Smaller Is Better: Red Rocks Amphitheater

The Red Rocks Amphitheater gives me an amazing experience every time, and it has truly become my favorite venue of all. Even the rain can’t stub out its fire. Imagine this – the sunlight dies out behind you as the chords of the opener began splitting the warm summer air. You’re surrounded by hundreds of people that look on with you, singing, smiling, moving with the beat. The night is just beginning as the sound hurtles over and around you; thousands of lights from Denver begin blinking below. Creation and Ship Rock stand tall at your sides. And Stage Rock embraces the band in front of you. You become immersed in the music and for those few short hours, you forget everything and become part of the show. So what makes it so special?

The beauty of a smaller venue is the intimacy it brings to the crowd. You are closer to the performer and they feel closer to you. What may seem like a minute change can actually make the world of difference for your experience at a live show. The interaction level changes as the crowd becomes more involved and the performers begin to feed off of that energy.

You tend get a raw concert setting that opens up to both listener and musician. You can see the pain or happiness that spreads on their face while playing a tune, maybe even catch it in their voice or chord emphasis. They begin sharing a personalized version, specifically tainted that night by the crowd’s energy.

Another factor with a smaller venue is the people themselves actually want to be there. That is a huge influence on how much you will enjoy show. I can’t tell you how many times I’ve been to an arena show, only to be shocked at the complete withdrawal of the people around me. Texting. Trying to have private conversations. Even sleeping. Why even come if you’re not interested?

This segment of the population has always boggled my mind. Not only are they not having fun, but they’re taking that away from the people around them, too. It’s difficult to stand and jam when you’re blocking someone’s view.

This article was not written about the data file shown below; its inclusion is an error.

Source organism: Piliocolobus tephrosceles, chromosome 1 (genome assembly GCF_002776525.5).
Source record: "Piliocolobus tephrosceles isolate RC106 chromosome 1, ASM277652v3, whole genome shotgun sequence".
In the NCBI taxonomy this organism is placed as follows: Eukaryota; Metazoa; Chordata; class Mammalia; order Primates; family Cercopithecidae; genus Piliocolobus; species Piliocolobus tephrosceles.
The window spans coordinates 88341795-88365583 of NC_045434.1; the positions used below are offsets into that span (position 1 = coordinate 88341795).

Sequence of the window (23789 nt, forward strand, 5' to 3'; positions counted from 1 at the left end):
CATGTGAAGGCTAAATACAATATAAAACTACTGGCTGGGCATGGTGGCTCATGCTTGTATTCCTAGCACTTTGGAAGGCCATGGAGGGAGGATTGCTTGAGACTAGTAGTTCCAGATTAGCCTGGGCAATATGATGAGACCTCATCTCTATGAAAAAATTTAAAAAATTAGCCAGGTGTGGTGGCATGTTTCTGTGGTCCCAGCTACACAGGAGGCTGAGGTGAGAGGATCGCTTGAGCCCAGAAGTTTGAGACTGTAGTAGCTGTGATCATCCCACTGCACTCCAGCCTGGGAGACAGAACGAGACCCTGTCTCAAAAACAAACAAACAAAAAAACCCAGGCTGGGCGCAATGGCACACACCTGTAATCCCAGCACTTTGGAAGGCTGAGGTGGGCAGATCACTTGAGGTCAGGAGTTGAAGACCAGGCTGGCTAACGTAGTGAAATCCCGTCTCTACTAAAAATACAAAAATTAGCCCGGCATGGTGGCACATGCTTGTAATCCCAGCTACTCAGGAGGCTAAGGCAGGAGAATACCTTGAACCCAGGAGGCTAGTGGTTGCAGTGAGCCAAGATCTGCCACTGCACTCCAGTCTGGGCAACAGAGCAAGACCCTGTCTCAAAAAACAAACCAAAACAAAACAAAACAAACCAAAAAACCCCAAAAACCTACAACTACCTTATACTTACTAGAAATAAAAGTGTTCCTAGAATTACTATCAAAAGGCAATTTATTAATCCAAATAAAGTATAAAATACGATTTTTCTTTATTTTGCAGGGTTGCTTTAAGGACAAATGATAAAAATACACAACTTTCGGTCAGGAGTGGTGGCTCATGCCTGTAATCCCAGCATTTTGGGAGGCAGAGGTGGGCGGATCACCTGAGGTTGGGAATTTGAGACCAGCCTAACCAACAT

Situations such as this make you question the engagement level of the performers that night. Was it them? Did they put on a lame show? Were they not excited about their own music? I have to say no. I think it’s the setting that’s wrong. When you go to that level of performance, you have to become more than just a band to gain the crowd’s attention. You need lights. You need flashy backgrounds. You need dance sequences. You need moving parts.

But even then it’s still not enough. For me anyway. At that point, the performer has lost their intimacy. They have become an entertainer putting on just another show. Ironically, that connection you initially had when you fell in love with their music has disappeared, leaving you with a lackluster emotion and completely unsatisfied.

Now granted, you could also argue that Red Rocks is certainly not the smallest of venues. To which I would agree, but it does create one the most unique performance experiences you can find for its size. Small venues, like the Ogden or Fillmore in Denver, also produce that same personal effect on a greater level. The crowd is sincerely listening like an old friend allowing the performer to open up and share their life and other’s through the music.

I encourage you to go try out one of your local small venues if you haven’t. Start by picking a band you like, (I wouldn’t expect you to try to get through hours of music you dislike and actually enjoy yourself … But it could happen?), and go give it a shot. I think you’ll be pleasantly surprised and, like myself, will never return to an arena sized venue again. Should you by chance make it to Red Rocks this year, I’ll see you there!